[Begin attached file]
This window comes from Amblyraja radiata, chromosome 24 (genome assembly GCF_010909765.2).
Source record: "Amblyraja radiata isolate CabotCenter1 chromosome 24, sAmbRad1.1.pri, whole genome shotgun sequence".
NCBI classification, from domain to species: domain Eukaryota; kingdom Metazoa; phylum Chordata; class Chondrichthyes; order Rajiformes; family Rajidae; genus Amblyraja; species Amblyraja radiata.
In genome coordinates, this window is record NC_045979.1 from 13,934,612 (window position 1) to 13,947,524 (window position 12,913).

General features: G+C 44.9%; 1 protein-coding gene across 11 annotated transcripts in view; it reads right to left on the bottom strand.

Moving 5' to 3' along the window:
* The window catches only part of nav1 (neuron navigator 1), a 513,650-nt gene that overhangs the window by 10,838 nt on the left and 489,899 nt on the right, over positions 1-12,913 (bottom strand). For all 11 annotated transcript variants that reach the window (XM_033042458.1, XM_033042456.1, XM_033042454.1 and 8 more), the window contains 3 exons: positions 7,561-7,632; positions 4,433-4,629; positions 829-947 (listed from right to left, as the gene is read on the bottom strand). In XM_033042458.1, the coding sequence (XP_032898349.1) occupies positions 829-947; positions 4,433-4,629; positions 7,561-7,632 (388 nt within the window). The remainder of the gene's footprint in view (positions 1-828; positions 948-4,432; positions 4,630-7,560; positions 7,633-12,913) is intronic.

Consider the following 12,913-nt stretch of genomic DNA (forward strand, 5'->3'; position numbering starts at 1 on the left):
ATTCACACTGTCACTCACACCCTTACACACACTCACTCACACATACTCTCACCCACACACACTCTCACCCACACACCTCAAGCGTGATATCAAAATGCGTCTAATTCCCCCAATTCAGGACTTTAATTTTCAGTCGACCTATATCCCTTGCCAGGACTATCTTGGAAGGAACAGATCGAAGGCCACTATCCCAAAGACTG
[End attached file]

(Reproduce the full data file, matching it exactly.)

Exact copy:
This window comes from Amblyraja radiata, chromosome 24 (genome assembly GCF_010909765.2).
Source record: "Amblyraja radiata isolate CabotCenter1 chromosome 24, sAmbRad1.1.pri, whole genome shotgun sequence".
NCBI classification, from domain to species: domain Eukaryota; kingdom Metazoa; phylum Chordata; class Chondrichthyes; order Rajiformes; family Rajidae; genus Amblyraja; species Amblyraja radiata.
In genome coordinates, this window is record NC_045979.1 from 13,934,612 (window position 1) to 13,947,524 (window position 12,913).

General features: G+C 44.9%; 1 protein-coding gene across 11 annotated transcripts in view; it reads right to left on the bottom strand.

Moving 5' to 3' along the window:
* The window catches only part of nav1 (neuron navigator 1), a 513,650-nt gene that overhangs the window by 10,838 nt on the left and 489,899 nt on the right, over positions 1-12,913 (bottom strand). For all 11 annotated transcript variants that reach the window (XM_033042458.1, XM_033042456.1, XM_033042454.1 and 8 more), the window contains 3 exons: positions 7,561-7,632; positions 4,433-4,629; positions 829-947 (listed from right to left, as the gene is read on the bottom strand). In XM_033042458.1, the coding sequence (XP_032898349.1) occupies positions 829-947; positions 4,433-4,629; positions 7,561-7,632 (388 nt within the window). The remainder of the gene's footprint in view (positions 1-828; positions 948-4,432; positions 4,630-7,560; positions 7,633-12,913) is intronic.

Consider the following 12,913-nt stretch of genomic DNA (forward strand, 5'->3'; position numbering starts at 1 on the left):
ATTCACACTGTCACTCACACCCTTACACACACTCACTCACACATACTCTCACCCACACACACTCTCACCCACACACCTCAAGCGTGATATCAAAATGCGTCTAATTCCCCCAATTCAGGACTTTAATTTTCAGTCGACCTATATCCCTTGCCAGGACTATCTTGGAAGGAACAGATCGAAGGCCACTATCCCAAAGACTG